By Christopher Moschella, CPA, CISA, Risk Advisory Services Senior Manager
What can companies do to help contain SOC 2 costs and reduce the audit footprint?
SOC 2 exams are not inexpensive. By the time you add up the time it takes auditors to test the design and operating effectiveness of your controls, between 55 an 75 controls, including all the walk-throughs, getting screenshots, selecting and testing samples, and more, the hours really add up, and as a consequence, so do the bills.
The audit fees, however, are only part of the cost of an audit. The time your team spends occupied by audit requests is time they are not spending on productive tasks building value for your business. We call this hidden cost, the audit footprint. As a firm, we do several things to reduce the audit footprint, but organizations undergoing an audit play a large part in the containment of these costs as well.
So, what are some of the things that organizations can do to help contain these costs and reduce the audit footprint? Most, if not all, of the avoidable time is lost during an audit is spent in follow-up discussions, performing research responsive to follow-up requests, and in email conversations with the auditors.
Even a quick response to an auditor can take the respondent’s mind off the task he/she was working on, creating “switching costs.” Switching costs come in two forms:
- Lost time – Taking your mind off a task to respond to an audit email is only part of the time consumed. Even a 5-minute email to an auditor answering a question could take someone out of their work mentally for much longer than that. Programmers especially can get mentally very deep into their code. Constantly thinking about the code they type and how it interfaces with other parts of the application can occupy every bit of concentration one has to offer. Taking time to send even a short email can wreck that concentration.
- Mistakes – Switching between tasks can also lead to mistakes. Just as distracted driving can lead to car accidents, being distracted by audit requests can lead to mistakes in regular work.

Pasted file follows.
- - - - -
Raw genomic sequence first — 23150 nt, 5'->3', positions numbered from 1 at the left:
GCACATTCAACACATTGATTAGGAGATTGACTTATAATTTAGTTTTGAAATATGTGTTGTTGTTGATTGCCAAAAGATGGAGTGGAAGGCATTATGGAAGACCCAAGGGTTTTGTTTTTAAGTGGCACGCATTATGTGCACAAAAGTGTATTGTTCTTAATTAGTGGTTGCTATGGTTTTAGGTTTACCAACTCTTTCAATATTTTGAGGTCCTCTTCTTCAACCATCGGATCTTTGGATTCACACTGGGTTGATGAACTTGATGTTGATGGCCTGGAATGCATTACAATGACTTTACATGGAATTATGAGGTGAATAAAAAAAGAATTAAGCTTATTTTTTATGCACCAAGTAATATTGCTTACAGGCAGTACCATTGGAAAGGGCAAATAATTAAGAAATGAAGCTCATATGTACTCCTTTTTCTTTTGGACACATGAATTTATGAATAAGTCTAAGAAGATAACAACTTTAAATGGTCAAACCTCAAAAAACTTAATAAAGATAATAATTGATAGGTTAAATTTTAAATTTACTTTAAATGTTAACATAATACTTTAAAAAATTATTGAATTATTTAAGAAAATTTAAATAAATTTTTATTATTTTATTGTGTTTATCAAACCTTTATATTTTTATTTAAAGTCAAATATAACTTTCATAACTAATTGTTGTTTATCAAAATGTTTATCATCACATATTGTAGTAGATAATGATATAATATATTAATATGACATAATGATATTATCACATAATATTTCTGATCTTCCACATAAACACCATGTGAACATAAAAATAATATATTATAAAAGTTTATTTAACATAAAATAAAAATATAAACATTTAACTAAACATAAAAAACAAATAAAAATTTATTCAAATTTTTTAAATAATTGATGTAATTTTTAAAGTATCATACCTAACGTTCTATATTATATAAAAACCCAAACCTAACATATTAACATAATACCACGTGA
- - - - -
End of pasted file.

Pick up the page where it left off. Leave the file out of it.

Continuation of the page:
The best thing an organization can do to reduce the impact of an audit on their company is to reduce the follow-up questions from auditors. This is best accomplished through having well designed controls that consistently execute with proper documentation. When you do have to communicate, be clear but thorough, and if the topic is complex, a quick discussion can often resolve the matter in a fraction of the time.
Get in the mind of the auditor
Auditors do not want to find testing exceptions, and good auditors do not want to get you. They want workpapers that meet the documentation requirements of the audit standards which they are bound to follow. If you provide them incomplete or confusing documentation, it will generate a follow-up question that will unnecessarily eat up time. It is a good idea to perform a critical self-review of the documents you provide the auditor. Try to put yourself in the shoes of someone who is looking at the documents for the first time. If questions come to mind during this critical self-review, then the documentation should be augmented or additional explanation provided to help prevent further follow-up.
Be forthcoming about testing exceptions
The auditor is not opposing counsel. They are not out to get you. They simply need to ensure their documentation is complete. If you provide documentation that you know will be a testing exception, it is much faster to just acknowledge it rather than to let the auditor discover it. If they discover it, they will usually first ask you for additional information. Many organizations at this point, desperate to avoid an exception, are inclined to throw all sorts of documentation at the auditor to see if anything “sticks.” After extensive back and forth and a lot of wasted time, you’ll almost always end up in the same place.
Execute periodic controls consistently